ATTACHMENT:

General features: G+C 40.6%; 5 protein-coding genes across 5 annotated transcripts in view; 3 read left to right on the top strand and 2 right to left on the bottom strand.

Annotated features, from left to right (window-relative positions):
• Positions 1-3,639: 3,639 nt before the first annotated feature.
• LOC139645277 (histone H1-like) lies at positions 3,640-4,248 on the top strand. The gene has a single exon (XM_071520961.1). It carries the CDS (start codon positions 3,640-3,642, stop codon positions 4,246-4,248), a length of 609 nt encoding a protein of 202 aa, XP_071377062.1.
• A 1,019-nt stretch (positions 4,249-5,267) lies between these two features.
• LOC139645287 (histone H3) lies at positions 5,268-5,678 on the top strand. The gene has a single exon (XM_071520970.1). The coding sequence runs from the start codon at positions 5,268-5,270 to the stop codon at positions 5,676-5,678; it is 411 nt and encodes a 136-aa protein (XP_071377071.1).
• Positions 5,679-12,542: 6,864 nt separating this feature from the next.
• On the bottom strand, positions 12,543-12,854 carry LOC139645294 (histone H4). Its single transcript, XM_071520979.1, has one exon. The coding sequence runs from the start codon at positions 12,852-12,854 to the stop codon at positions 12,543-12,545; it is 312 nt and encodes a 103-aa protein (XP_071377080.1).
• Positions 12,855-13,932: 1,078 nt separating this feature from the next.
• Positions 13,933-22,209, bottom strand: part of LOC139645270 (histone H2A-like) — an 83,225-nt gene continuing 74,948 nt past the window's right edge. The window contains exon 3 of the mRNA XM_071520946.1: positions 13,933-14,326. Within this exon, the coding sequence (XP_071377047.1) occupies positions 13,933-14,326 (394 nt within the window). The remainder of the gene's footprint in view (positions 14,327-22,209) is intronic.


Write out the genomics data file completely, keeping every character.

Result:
General features: G+C 40.6%; 5 protein-coding genes across 5 annotated transcripts in view; 3 read left to right on the top strand and 2 right to left on the bottom strand.

Annotated features, from left to right (window-relative positions):
• Positions 1-3,639: 3,639 nt before the first annotated feature.
• LOC139645277 (histone H1-like) lies at positions 3,640-4,248 on the top strand. The gene has a single exon (XM_071520961.1). It carries the CDS (start codon positions 3,640-3,642, stop codon positions 4,246-4,248), a length of 609 nt encoding a protein of 202 aa, XP_071377062.1.
• A 1,019-nt stretch (positions 4,249-5,267) lies between these two features.
• LOC139645287 (histone H3) lies at positions 5,268-5,678 on the top strand. The gene has a single exon (XM_071520970.1). The coding sequence runs from the start codon at positions 5,268-5,270 to the stop codon at positions 5,676-5,678; it is 411 nt and encodes a 136-aa protein (XP_071377071.1).
• Positions 5,679-12,542: 6,864 nt separating this feature from the next.
• On the bottom strand, positions 12,543-12,854 carry LOC139645294 (histone H4). Its single transcript, XM_071520979.1, has one exon. The coding sequence runs from the start codon at positions 12,852-12,854 to the stop codon at positions 12,543-12,545; it is 312 nt and encodes a 103-aa protein (XP_071377080.1).
• Positions 12,855-13,932: 1,078 nt separating this feature from the next.
• Positions 13,933-22,209, bottom strand: part of LOC139645270 (histone H2A-like) — an 83,225-nt gene continuing 74,948 nt past the window's right edge. The window contains exon 3 of the mRNA XM_071520946.1: positions 13,933-14,326. Within this exon, the coding sequence (XP_071377047.1) occupies positions 13,933-14,326 (394 nt within the window). The remainder of the gene's footprint in view (positions 14,327-22,209) is intronic.